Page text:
# ZERO++: Harnessing the Power of Zero Appearances to Detect Anomalies in Large-scale Data Sets

**Abstract:** ZERO++ is a new unsupervised anomaly detector which employs the number of zero appearances in subspaces to detect anomalies in categorical data. It is unique in that it works in regions of subspaces that are not occupied by data; whereas existing methods work in regions occupied by data. ZERO++ examines only a small number of low dimensional subspaces to successfully identify anomalies. Unlike existing frequency-based algorithms, ZERO++ does not involve subspace pattern searching. We show that ZERO++ is better than or comparable with the state-of-the-art anomaly detection methods over a wide range of real-world categorical and numeric data sets; and it is efficient with linear time complexity and constant space complexity which make it a suitable candidate for large-scale data sets.

**Intuition**: Here we provide two intuitive examples that zero appearances can be used to detect anomalies. The first example shows the fact that anomalies are more likely to have zero appearances in a subsample than normal instances. The second example intuits that, using zero appearances, only subspaces need to be examined to detect anomalies.

Example 1: Given an univariate categorical data set with 1,000 instances, and there exists anomalies with at most 10 appearances and normal instances with at least 100 appearances. In a subset of 8 instances, randomly sampled without replacement from the data set, the expected probability of any anomaly having zero appearances in this subset is at least {1000-10 \choose 8}/{1000 \choose 8} \approx 0.9225; whereas that of any normal instance is at most {1000-100 \choose 8}/{1000 \choose 8} \approx 0.4291. As a result, having sampled multiple such subsets, the anomaly is likely to have zero appearances in significantly more subsets than normal instances.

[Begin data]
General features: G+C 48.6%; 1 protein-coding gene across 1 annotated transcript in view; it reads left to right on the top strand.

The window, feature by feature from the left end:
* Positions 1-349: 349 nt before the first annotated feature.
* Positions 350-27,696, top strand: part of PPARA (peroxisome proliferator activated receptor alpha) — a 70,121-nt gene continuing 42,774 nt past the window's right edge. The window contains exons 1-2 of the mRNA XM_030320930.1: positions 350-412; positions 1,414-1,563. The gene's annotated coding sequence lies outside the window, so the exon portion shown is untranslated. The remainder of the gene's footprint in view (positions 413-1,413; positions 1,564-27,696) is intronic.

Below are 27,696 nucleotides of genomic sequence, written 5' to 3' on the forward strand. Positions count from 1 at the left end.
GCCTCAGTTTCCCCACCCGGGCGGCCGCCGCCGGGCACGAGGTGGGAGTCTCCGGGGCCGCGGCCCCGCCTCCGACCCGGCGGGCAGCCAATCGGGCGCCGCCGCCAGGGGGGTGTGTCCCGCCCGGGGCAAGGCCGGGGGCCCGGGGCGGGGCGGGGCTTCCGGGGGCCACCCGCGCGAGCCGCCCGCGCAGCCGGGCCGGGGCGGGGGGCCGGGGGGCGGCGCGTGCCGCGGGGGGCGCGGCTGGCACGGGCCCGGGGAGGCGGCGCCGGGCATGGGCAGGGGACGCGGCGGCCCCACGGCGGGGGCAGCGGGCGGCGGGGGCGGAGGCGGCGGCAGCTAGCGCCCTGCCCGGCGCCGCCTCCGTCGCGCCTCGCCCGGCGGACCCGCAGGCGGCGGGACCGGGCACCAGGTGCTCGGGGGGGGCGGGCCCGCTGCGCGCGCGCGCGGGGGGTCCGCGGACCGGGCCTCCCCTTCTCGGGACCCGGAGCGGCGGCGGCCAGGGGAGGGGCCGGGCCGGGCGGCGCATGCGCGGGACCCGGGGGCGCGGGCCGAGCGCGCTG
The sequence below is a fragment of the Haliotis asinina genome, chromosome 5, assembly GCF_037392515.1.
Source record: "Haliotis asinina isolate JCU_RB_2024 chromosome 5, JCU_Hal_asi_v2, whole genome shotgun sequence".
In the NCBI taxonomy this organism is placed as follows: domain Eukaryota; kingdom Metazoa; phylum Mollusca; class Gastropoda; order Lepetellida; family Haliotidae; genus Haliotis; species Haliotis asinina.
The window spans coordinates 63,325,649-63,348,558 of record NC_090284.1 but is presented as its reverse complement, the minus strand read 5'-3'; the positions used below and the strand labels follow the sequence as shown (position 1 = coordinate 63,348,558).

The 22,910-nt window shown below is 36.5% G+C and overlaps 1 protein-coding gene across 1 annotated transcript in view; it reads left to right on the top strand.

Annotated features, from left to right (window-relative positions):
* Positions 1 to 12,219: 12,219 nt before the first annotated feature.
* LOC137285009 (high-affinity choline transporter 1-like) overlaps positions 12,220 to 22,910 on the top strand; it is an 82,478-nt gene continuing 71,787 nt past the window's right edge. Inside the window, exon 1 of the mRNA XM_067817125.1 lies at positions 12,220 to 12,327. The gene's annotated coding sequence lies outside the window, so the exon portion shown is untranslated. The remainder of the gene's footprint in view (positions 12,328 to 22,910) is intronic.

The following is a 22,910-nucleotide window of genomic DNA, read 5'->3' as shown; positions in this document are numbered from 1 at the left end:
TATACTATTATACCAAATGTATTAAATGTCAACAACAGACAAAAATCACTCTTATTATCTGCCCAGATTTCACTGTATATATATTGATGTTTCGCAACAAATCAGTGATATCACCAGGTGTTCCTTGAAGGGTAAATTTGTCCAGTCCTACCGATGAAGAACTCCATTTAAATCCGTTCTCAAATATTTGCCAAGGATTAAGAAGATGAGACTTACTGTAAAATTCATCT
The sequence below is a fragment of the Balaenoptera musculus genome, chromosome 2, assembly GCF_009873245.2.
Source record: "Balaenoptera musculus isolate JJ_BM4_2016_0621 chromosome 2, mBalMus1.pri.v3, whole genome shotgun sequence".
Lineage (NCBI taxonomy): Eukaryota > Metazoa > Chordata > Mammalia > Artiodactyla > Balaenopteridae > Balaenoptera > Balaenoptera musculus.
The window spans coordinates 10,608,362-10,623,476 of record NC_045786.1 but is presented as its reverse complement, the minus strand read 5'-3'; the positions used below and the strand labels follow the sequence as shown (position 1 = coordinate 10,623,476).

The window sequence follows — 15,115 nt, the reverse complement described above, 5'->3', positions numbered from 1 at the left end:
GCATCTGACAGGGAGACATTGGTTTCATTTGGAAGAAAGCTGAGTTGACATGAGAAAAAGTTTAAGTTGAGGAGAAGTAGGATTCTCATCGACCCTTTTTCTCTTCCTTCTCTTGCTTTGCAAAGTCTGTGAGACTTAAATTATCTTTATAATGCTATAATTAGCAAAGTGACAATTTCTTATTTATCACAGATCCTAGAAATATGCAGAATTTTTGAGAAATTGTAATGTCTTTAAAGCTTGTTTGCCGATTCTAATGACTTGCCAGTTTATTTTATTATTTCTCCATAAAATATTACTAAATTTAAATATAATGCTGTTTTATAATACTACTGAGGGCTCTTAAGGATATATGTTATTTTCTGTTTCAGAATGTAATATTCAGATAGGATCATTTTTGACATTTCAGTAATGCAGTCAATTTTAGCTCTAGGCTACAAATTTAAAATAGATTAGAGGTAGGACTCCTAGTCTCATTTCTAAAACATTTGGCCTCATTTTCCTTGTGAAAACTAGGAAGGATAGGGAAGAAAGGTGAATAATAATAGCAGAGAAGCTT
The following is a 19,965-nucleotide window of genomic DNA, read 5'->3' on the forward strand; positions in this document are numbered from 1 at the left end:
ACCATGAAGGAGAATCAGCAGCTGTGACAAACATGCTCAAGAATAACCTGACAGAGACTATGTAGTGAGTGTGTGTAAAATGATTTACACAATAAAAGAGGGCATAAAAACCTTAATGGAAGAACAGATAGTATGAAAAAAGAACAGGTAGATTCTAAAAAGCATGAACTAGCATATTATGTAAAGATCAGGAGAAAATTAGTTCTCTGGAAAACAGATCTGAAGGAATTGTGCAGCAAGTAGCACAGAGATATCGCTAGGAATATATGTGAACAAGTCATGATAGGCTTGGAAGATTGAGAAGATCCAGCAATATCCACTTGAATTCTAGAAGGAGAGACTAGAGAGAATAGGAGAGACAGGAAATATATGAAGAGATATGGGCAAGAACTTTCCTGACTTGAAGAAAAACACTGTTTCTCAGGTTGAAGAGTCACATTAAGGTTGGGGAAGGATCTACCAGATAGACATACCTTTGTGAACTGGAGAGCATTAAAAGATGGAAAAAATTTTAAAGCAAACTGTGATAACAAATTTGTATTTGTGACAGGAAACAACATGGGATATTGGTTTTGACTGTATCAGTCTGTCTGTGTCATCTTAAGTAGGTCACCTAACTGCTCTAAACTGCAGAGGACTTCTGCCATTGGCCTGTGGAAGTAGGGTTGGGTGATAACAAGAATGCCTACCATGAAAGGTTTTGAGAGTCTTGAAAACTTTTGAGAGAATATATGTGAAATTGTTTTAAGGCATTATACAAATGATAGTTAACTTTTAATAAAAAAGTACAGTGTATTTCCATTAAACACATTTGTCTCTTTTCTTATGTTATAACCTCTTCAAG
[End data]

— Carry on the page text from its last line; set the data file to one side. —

Example 2: In a multivariate data set, the rarity characteristic of anomalies is usually manifested as zero appearances in subspaces. In other words, test instances, which appear in regions of subspaces that are not occupied by training instances, are likely to be anomalies.

Figure: A two-dimensional data set with 30 instances, where the size of the circle indicates the number of instances in a region; and the number in [ ] indicates the number of instances in one-dimensional subspace. The categorical values in A_{1} are {i,j,k,l} and the values in A_{2} are {q,r,s,t}.

An example of the zero appearances in subspaces for a simple two-dimensional subspace is shown in the above figure. Given the data distribution shown in the figure, regions of zero appearances in one-dimensional subspaces are S_{A_{1}l} and S_{A_{2}s} only, where S_{A_{x}y} denotes region A_{x}=y in the one-dimensional subspace of attribute A_{x}. Any test instance having either A_{1}=l or A_{2}=s is likely to be an anomaly. Since instances must have zero appearances in higher-dimensional subspaces of either A_{1}=l or A_{2}=s, we only need to examine regions in these one-dimensional subspaces.

ZERO++ harnesses the power of zero appearances in both subspaces and subsamples, described above, to detect anomalies.

**Source Code**:

ZERO++ is implemented in WEKA (a widely used JAVA-based open-source data mining tool). Please download the code by clicking here.